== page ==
3. Take advantage of the U.S. Coast Guard's free vehicle safety check. Available to all recreational boaters, this safety check helps to identify problems before they happen.
4. Avoid speeding and reckless boating.
5. Take a boat safety certification course. Not only are these courses required for some segment of the population in 46 of the 50 states, but they provide a helpful reminder of boating etiquette, weather warnings, and general safety measures. The U.S. Coast Guard found that 70 percent of all boating fatalities last year occurred on boats where the operator had not received boating safety instruction.
6. Obey all posted navigation signs and warnings.
7. Check the weather forecast before you leave the shore and keep your radio tuned to National Oceanic and Atmospheric Administration (NOAA) Weather Radio once out on the water.
8. Tell someone where you're going and what time you expect to return. If you're not back on time, it is that person's responsibility to notify the authorities.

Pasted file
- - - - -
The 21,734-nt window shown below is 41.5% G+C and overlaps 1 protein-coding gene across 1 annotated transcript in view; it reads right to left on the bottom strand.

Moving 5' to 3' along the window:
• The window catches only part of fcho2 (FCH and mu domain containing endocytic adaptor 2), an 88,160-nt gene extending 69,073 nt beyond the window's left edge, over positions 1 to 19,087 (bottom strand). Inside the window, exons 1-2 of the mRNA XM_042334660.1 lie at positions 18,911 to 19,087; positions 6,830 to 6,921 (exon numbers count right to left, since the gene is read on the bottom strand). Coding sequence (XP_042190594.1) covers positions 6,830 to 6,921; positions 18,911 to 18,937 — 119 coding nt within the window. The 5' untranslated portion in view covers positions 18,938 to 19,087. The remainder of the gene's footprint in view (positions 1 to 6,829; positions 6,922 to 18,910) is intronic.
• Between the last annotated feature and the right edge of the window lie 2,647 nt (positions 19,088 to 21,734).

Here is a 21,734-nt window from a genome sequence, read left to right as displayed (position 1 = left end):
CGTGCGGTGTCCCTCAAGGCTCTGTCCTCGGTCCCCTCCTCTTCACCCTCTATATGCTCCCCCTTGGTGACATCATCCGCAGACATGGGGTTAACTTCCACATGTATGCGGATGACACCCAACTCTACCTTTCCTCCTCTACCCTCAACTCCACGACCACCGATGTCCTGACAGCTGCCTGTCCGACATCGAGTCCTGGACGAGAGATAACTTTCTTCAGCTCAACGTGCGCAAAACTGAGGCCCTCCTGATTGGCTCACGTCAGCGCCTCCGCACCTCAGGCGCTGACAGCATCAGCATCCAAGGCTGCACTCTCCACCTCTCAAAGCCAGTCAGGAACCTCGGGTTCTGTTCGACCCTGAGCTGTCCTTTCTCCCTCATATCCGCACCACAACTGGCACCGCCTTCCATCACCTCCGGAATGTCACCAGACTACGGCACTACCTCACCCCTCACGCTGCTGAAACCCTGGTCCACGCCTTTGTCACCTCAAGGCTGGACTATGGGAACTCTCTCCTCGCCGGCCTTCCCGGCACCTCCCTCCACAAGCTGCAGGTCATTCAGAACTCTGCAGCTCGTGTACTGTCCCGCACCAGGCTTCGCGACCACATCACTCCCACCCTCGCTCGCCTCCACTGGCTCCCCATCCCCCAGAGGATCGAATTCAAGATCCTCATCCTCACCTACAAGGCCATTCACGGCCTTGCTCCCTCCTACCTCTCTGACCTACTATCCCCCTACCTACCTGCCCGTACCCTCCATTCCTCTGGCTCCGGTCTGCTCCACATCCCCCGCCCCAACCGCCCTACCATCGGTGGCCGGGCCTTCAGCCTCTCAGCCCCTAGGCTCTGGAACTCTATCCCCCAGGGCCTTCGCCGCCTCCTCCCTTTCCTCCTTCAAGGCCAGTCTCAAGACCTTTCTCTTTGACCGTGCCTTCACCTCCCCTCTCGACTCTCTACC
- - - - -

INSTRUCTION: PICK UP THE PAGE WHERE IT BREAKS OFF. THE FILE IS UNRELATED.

9. Before leaving shore, make sure you have operational running lights if there's even the slightest chance you'll be out after dusk.
10. If you have an internal combustion engine, install a carbon monoxide monitor. Carbon monoxide is a silent killer that is odorless, colorless and poisonous.
11. If you're trailering your boat, ensure that your trailer is in working order and your boat is secure before setting out.
12. Make sure you have enough fuel and oil for the entire trip.
13. Always carry a U.S. Coast Guard approved working fire extinguisher and keep it easily accessible.
14. Don't boat alone, if possible. Have a passenger act as a look-out to keep watch for swimmers, other boats and watercraft, rocks, shallow bottoms or other dangers.
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|SOURCE HUB International New England|
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